Introduction to Constitutional Law

Introduction to Constitutional Law

The United States Supreme Court was established and specifically named in the Constitution of the United States, also known as the Supreme Law of the Land.  The Supreme Court of the United States was the one branch of the judiciary the founding fathers thought would be necessary to establish and maintain a democracy. [1]

The judicial Power of the United States, shall be vested in one supreme Court, and in such inferior Courts as the Congress may from time to time ordain and establish. The Judges, both of the supreme and inferior Courts, shall hold their Offices during good Behavior, and shall, at stated Times, receive for their Services a Compensation which shall not be diminished during their Continuance in Office.[2]

            The United States Supreme Court consists of 9 justices, which is consistent of one Chief Justice and eight Associate Justices.  The Supreme Court has both original and appellate jurisdiction but a majority of the cases it hears are appeals cases.

            The authority of the United States Supreme Court was established in Marbury v. Madison where the Court held:

            Marshall answers that Acts of Congress that conflict with the Constitution are not law and the Courts are bound instead to follow the Constitution, affirming the principle of judicial review.  [3]

            In order to guarantee a faire trial by jury, the Supreme Court Justices have the right to sequester jurors and through the jury selection the attorneys of both parties will exercise due diligence in obtaining jurors who are not already prejudiced.  In many high profile cases the jurors have been sequestered.  In the O.J. Simpson trial the jurors were sequestered.[4] When a juror is sequestered they are held in a controlled environment. They are not permitted to speak to people outside the jury, they are not permitted to read a paper as delivered. The papers are reviewed and any mention of the case they are sitting on is removed before the jurors may read the paper.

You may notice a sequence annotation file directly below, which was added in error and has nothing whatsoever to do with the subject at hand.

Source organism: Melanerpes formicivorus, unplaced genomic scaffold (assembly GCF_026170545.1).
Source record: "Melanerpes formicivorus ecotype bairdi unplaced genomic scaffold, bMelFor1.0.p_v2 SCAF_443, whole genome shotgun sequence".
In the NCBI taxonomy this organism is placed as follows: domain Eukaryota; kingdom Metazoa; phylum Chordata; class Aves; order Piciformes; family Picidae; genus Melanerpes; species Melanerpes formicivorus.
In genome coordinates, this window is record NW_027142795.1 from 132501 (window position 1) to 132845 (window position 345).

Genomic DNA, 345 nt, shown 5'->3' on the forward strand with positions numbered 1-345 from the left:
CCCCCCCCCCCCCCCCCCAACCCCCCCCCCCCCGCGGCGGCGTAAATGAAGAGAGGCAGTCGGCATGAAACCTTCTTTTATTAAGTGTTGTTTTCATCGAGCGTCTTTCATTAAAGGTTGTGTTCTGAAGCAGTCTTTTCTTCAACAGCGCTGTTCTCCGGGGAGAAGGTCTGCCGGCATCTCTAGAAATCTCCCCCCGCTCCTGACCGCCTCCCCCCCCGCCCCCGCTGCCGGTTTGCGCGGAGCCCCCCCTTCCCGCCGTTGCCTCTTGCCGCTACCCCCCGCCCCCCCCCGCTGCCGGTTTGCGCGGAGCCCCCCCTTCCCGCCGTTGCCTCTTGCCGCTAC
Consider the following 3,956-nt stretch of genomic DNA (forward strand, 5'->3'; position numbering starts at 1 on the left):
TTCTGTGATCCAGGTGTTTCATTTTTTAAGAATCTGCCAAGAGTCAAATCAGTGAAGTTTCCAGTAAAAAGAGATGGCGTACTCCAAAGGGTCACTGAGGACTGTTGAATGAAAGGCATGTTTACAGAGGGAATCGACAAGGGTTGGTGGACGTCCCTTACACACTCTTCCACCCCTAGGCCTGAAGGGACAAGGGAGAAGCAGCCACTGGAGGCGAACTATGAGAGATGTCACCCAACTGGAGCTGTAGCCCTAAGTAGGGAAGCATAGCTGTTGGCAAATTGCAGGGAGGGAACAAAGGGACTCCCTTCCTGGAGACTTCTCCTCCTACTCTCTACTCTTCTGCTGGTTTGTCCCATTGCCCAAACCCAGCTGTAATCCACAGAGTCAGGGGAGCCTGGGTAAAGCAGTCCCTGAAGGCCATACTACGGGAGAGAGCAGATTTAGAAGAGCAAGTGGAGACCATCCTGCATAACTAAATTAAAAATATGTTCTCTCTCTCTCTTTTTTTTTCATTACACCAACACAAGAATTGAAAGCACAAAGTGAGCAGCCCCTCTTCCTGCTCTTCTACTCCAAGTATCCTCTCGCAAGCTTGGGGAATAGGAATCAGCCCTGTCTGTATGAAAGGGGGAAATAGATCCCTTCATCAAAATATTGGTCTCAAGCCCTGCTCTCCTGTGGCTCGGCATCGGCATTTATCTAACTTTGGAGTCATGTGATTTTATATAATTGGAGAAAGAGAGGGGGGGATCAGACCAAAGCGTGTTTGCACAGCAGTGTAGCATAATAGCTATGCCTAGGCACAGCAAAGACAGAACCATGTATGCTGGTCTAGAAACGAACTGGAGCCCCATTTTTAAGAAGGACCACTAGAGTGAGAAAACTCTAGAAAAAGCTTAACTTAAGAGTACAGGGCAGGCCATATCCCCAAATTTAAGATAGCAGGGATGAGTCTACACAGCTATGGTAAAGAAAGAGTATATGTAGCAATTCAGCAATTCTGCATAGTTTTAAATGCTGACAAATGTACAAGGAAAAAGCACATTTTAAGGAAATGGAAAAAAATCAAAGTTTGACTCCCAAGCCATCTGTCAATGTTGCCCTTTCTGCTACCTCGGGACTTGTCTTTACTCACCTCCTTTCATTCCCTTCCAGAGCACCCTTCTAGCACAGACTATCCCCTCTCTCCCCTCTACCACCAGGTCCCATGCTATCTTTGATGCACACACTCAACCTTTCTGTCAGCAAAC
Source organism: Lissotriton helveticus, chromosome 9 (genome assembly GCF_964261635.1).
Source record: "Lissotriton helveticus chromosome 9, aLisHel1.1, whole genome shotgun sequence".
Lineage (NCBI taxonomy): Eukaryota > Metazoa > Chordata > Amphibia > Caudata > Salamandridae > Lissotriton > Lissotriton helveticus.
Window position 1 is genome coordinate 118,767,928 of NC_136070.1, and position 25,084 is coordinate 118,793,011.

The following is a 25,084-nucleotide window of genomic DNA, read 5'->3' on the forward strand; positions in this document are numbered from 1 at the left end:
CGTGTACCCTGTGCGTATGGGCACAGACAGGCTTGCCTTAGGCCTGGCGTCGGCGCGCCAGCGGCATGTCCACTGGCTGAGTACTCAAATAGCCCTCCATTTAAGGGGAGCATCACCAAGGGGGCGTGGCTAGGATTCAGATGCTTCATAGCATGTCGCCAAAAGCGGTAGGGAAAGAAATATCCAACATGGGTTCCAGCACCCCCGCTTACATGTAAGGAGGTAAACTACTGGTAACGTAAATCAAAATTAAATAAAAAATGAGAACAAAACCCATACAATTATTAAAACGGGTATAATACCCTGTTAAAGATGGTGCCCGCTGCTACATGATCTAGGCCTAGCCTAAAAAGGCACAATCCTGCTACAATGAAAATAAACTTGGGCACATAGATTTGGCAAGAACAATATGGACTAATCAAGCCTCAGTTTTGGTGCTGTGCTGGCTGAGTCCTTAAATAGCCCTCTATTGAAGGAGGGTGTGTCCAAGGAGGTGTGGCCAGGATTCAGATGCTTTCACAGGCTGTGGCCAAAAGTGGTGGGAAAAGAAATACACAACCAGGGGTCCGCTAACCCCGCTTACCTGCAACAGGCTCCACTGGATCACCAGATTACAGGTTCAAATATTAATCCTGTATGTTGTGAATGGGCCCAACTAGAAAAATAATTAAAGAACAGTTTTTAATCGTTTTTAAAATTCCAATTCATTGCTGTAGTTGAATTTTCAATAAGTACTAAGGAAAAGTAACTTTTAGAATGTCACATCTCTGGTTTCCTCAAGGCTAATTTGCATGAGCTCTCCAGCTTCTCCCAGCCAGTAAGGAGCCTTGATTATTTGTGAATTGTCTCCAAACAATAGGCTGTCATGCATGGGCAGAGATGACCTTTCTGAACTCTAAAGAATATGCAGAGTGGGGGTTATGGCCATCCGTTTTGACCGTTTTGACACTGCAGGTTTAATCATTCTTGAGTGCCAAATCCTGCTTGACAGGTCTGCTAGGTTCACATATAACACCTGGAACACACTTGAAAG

The law of search and seizure is provided for in Fourth Amendment of the Constitution:

The right of the people to be secure in their persons, houses, papers, and effects, against unreasonable searches and seizures, shall not be violated, and no Warrants shall issue, but upon probable cause, supported by Oath or affirmation, and particularly describing the place to be searched, and the persons or things to be seized.[5]

            A search is an intentional viewing by law enforcement officials and seizure is the actual taking of the item by law enforcement. While the acts are completely separate they are synonymous in the Constitution.   This concept of the Fourth Amendment is about privacy and the right of people to have a sense of privacy. While it is not only a sense one should not be subject to a lack of privacy within the walls of their home.  A search and seizure requires a warrant, and like many legal concepts there are exceptions to the warrant requirement. Mostly the exceptions focus on emergency or exigent circumstances.  For a persons home to be searched a warrant is required unless it is suited for an exception.




3. United States Constitution,  Article III

4. United States Constitution, Fourth Amendment

5. Marbury v. Madison, 1803

[1] Article III United States Constitution[2] Article III United States Constitution[3] Marbury v. Madison, 1803[4][5]